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September 07, 2005

Still a Time to Give

Sometimes bureaucracy hinders even the best of intentions.

ATLANTA - Several local ministers and activists on Monday criticized a Red Cross they say has been unresponsive, unconnected and unhelpful to the hundreds of Hurricane Katrina evacuees adrift in the city more than a week after the disaster.

Even as they begged the agency to ease the bureaucracy and stress for the weary transplants, some seemed resolved to rely on the efforts of their churches and individuals in the community to offer immediate assistance to desperate victims.

"Churches have resources, but they're not getting millions," said the Rev. Darryl Winston, president of the Greater America Ministerial Association and pastor of The Church of Greater Works in southwest Atlanta.

"With the Red Cross, the money is coming in, but nothing is coming out," he said.

For more than an hour on Labor Day, metro Atlanta Red Cross representative Stephanie Wright defended her team's efforts, but admitted the agency simply did not have the grassroots contacts established with many faith-based organizations.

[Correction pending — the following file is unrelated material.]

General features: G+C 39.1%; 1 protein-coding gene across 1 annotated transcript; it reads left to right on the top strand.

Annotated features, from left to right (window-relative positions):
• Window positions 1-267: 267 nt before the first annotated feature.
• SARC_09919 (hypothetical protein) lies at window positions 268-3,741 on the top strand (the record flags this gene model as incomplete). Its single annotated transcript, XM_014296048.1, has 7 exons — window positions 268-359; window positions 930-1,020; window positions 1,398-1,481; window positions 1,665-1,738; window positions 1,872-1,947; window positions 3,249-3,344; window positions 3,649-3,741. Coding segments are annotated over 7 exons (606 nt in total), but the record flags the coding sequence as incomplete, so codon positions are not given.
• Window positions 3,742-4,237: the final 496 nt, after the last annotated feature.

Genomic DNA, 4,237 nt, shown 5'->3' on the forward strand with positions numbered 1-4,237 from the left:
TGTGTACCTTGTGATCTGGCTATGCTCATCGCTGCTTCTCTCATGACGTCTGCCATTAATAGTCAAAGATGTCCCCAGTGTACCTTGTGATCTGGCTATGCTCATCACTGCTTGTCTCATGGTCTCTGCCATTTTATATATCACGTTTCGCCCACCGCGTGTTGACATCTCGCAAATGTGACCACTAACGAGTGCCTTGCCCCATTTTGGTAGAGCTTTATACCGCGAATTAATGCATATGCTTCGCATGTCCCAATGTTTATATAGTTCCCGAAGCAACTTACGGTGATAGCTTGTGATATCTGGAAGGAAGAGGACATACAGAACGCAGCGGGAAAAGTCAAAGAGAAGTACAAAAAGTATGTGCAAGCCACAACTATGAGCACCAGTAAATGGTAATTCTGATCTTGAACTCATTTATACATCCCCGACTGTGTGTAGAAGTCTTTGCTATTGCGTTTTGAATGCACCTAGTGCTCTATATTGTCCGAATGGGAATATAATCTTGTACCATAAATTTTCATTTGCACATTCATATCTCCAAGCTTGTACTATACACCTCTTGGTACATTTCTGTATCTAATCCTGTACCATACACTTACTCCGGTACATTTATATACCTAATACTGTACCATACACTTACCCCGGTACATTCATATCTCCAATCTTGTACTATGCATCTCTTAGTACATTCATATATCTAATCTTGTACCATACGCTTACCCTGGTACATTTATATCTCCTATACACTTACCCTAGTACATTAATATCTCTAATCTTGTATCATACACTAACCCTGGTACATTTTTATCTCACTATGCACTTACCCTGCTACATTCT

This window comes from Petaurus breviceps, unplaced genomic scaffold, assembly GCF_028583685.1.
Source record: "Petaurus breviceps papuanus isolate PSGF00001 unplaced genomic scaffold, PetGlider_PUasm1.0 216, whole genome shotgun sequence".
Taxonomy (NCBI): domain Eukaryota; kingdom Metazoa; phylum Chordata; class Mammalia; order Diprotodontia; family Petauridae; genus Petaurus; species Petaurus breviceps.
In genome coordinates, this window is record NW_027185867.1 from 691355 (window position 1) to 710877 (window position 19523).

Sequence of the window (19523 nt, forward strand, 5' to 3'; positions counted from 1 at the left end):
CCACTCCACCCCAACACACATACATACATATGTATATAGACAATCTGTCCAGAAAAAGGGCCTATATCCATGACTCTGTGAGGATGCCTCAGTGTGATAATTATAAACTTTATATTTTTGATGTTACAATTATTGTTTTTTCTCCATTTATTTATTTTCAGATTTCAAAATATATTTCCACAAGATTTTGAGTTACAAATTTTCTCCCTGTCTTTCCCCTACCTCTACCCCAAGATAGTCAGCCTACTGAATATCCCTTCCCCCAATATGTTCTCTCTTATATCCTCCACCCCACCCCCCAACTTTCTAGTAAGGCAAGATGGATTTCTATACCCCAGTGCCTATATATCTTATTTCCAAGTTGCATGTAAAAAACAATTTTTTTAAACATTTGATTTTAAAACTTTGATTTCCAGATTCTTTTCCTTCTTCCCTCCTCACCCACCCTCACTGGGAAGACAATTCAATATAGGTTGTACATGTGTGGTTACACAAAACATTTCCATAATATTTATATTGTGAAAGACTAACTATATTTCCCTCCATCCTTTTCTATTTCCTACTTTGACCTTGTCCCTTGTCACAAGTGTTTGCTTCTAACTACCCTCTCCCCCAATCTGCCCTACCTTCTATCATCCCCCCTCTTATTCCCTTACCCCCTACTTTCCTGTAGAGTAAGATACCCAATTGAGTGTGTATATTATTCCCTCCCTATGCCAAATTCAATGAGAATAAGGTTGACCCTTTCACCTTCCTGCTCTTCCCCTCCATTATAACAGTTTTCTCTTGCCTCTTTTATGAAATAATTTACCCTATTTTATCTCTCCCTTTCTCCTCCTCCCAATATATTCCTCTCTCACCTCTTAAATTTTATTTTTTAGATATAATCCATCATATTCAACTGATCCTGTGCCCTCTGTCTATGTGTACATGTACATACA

"We've never come together, for whatever reason," Wright said. "We're not perfect, but we're doing the best we can with what we have."

I'm not trying to disparage the Red Cross--they do good work, no doubt about it--but one of the reason we at Stones Cry Out chose The Salvation Army as our storm charity was because they do have the grassroots contacts. Even in some towns where there is no Salvation Army building, Service Units have been established to make and keep those contacts so that the Army can serve beyond its reach.

It ain't over. If you haven't had a chance to give, there's still time. And need.

Posted by Doug at September 7, 2005 02:29 PM

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